|27: May 4||Reeb graphs (and contour trees)||Harvey et al.||Homework 5|
For January 21, here are Jeff Erickson's lecture notes on two-dimensional convex hulls.
For February 4, you might (optionally) also be interested in Chapter 2 from my book: Siu-Wing Cheng, Tamal Krishna Dey, and Jonathan Richard Shewchuk, Delaunay Mesh Generation, CRC Press (Boca Raton, Florida), December 2012.
For March 2 and 4, if you want to supplement my lectures, most of the material comes from Chapter 5 of Jirí Matoušek, Lectures on Discrete Geometry, Springer (New York), 2002, ISBN # 0387953744. He has several chapters online; unfortunately Chapter 5 isn't one of them.
For March 4, I will hand out Raimund Seidel, The Upper Bound Theorem for Polytopes: An Easy Proof of Its Asymptotic Version, Computational Geometry: Theory and Applications 5:115–116, 1985. Don't skip the abstract: the main theorem and its proof are both given in their entirety in the abstract, and are not reprised in the body at all.
Seidel's linear programming algorithm (March 9 & 11), the Clarkson–Shor convex hull construction algorithm (March 16), and Chew's linear-time algorithm for Delaunay triangulation of convex polygons are surveyed in Raimund Seidel, Backwards Analysis of Randomized Geometric Algorithms, Technical Report TR-92-014, International Computer Science Institute, University of California at Berkeley, February 1992. Warning: online paper is missing the figures. I'll hand out a version with figures in class.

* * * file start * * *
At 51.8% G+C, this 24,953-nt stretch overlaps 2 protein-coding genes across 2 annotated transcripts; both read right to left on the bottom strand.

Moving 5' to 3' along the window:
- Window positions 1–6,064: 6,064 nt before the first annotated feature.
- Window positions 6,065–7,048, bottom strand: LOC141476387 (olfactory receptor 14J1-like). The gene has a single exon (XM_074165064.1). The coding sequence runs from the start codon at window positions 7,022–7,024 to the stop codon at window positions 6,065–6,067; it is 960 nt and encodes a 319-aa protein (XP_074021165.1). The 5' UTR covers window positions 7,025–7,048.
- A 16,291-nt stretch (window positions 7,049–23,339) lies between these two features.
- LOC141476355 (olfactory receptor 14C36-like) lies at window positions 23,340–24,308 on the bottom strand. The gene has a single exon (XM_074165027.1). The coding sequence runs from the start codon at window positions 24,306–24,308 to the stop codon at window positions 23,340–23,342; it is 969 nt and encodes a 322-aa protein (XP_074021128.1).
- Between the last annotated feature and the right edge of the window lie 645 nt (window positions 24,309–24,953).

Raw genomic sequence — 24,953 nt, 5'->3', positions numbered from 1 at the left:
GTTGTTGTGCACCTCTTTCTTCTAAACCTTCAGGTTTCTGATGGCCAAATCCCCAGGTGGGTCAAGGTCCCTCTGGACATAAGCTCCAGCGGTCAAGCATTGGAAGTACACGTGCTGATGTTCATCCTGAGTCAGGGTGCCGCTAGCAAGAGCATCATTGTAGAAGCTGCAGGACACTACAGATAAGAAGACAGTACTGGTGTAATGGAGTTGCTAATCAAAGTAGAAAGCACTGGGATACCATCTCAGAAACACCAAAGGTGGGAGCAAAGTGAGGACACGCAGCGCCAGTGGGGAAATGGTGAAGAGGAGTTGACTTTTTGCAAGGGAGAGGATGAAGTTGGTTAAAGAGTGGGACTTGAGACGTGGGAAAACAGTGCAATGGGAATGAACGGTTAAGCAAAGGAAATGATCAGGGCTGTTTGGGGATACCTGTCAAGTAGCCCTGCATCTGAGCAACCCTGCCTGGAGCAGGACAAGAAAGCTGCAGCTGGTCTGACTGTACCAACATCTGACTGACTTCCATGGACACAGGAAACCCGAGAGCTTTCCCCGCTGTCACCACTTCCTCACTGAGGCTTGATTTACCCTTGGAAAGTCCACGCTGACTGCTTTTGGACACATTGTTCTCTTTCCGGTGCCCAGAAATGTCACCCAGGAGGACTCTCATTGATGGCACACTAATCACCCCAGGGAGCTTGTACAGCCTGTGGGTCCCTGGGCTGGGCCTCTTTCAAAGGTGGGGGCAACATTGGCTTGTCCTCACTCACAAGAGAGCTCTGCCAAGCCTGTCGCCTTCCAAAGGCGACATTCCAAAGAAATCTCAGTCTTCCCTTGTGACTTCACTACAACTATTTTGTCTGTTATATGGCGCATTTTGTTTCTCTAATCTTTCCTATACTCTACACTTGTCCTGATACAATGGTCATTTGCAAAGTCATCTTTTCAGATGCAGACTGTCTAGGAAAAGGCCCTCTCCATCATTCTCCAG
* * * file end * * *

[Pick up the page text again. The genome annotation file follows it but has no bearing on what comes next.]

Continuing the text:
For March 11, I will hand out the appendix from Raimund Seidel, Small-Dimensional Linear Programming and Convex Hulls Made Easy, Discrete & Computational Geometry 6(5):423–434, 1991. For anyone who wants to implement the linear programming algorithm, I think this appendix is a better guide than the Dutch Book.
On April 6, I will teach a randomized closest pair algorithm from Section 2.4.3 of Michiel Smid, Closest-Point Problems in Computational Geometry, Chapter 20, Handbook on Computational Geometry, J. R. Sack and J. Urrutia (editors), Elsevier, pp. 877–935, 2000. Note that this is a long paper, and you only need pages 12–13.
For April 13, here are my Lecture Notes on Geometric Robustness.
For April 22, here is the BSP FAQ, and here is Sunil Arya, David M. Mount, Nathan S. Netanyahu, Ruth Silverman, and Angela Y. Wu, An Optimal Algorithm for Approximate Nearest Neighbor Searching in Fixed Dimensions, Journal of the ACM 45(6):891–923, November 1998.
For April 29, here are Samir Khuller's notes on visibility graphs.
For May 4, I will hand out William Harvey, Yusu Wang, and Rephael Wenger, A Randomized O(m log m) Time Algorithm for Computing Reeb Graphs of Arbitrary Simplicial Complexes, Proceedings of the Twenty-Sixth Annual Symposium on Computational Geometry, pages 267–276.
For the Project, read Leonidas J. Guibas and Jorge Stolfi, Primitives for the Manipulation of General Subdivisions and the Computation of Voronoi Diagrams, ACM Transactions on Graphics 4(2):74–123, April 1985. Feel free to skip Section 3, but read the rest of the paper. See also this list of errors in the Guibas and Stolfi paper, and Paul Heckbert, Very Brief Note on Point Location in Triangulations, December 1994. (The problem Paul points out can't happen in a Delaunay triangulation, but it's a warning in case you're ever tempted to use the Guibas and Stolfi walking-search subroutine in a non-Delaunay triangulation.)